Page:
You’ve probably never heard the term “Brannock Device,” but chances are you’ve used one. When shopping for a pair of golf shoes, a Brannock Device is an essential tool to getting a proper fit.
In 1927, Syracuse University student Charles Brannock invented the contraption that would bear his name and become a staple in shoe departments worldwide. The Brannock Device measures the length of one’s foot from heel to toe as well as arch length (heel to ball) and the foot’s width. Made of metal, it features various rulers and sliding pieces to gather info that practically guarantees a correct fitting.
That’s a good thing, because golf shoe shopping is no place for guesswork. This is one pair of togs that must fit snugly and securely without tightness or pinching.
If your on-course kicks are too tight, they will naturally be uncomfortable. Considering a round of golf lasts anywhere from three to five hours and involves lots of walking – even if you ride a cart – that’s a recipe for misery.
If, on the other hand, your shoes are too loose, they’ll cause friction that can lead to blisters. And nobody likes blisters.
Here are a few basic rules to follow when sizing up a new pair of golf shoes:
Lacing – When fully laced and tied, the topmost eyelets should be about 5/8″ apart. If they’re wider than that, the shoes are probably too narrow for your foot. Top eyelets closer than 5/8″ together likely mean the shoes aren’t wide enough.
Leather or material on forefoot – With your shoes on and tied, look at the top of your foot between the toe and laces (the forefoot). If this section shows a rippled or bunched effect, the shoe has too much volume – space inside – for your foot. Point this out to the salesperson, who should be able to accommodate your need for less volume.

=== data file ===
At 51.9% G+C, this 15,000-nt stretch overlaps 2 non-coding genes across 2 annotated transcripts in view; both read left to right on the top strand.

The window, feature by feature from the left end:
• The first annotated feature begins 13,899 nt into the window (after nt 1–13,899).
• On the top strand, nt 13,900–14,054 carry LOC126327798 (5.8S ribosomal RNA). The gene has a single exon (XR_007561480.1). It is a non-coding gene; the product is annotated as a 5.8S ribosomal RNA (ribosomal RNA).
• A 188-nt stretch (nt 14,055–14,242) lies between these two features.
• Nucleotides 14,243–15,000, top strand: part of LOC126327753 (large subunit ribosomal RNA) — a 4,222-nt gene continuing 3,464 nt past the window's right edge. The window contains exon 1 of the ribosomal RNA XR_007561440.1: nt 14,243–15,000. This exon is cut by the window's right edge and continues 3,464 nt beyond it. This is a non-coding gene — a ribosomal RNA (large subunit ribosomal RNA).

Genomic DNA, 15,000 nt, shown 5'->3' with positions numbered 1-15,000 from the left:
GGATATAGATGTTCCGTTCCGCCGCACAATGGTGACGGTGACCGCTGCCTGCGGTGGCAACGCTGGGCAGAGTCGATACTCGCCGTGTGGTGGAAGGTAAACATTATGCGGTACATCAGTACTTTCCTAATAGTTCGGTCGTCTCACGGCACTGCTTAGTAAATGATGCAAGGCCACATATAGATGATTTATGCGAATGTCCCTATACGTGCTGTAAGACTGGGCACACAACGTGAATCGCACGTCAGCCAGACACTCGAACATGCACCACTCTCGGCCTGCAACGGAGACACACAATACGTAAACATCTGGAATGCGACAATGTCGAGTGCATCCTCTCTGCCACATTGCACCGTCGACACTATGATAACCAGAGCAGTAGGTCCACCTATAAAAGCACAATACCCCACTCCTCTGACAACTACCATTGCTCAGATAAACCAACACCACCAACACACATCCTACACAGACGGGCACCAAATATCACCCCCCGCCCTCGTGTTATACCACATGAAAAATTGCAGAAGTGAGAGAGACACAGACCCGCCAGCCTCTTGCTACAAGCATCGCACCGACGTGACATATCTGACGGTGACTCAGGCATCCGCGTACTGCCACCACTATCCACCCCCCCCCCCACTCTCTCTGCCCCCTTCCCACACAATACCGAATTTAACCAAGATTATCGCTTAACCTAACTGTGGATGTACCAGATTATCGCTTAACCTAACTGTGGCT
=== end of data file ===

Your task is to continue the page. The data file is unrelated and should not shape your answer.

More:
Fit around the heel and forefoot – There should be no slippage in these areas when walking. Not only will slipping cause blisters, it will sap the stability from your swing. Take a lap or two around the shop to test this factor.
Fit around the mid-foot – Should be slightly tighter than in regular shoes to account for the movement of the swing.
Toe fit – As with any shoes, you should be able to wiggle your toes. A half inch between the big toe and shoe’s end is the standard guideline.
A fine point to consider is the shoes’ “last,” defined as the form of the foot which the shoe is shaped around. In the old days, everyone had their own, custom-built last made of wood. Modern mass production made that unnecessary and ushered in lasts made of plastic.
There’s a nearly infinite variety of lasts based on combinations of foot measurements and activity requirements. For instance, some golf shoes feature a square-toed last, others a rounded toe. Some are narrower across the heel and/or shallower around the instep. The forefoot fit is also considered, while the last’s bottom may be specially contoured to match specific movements.
Most major manufacturers offer an array of different lasts designed for men and women.
At Comfortable Golf Shoes, we’re committed to helping you find the best golf shoes on the market by giving you a wide range to choose from.
We offer high-quality, stylish, waterproof, turf-gripping and, most of all, comfortable golf shoes from the best brands in the business, including FootJoy, Nike, ECCO and adidas.
Take a look at the golf shoes we have on offer.
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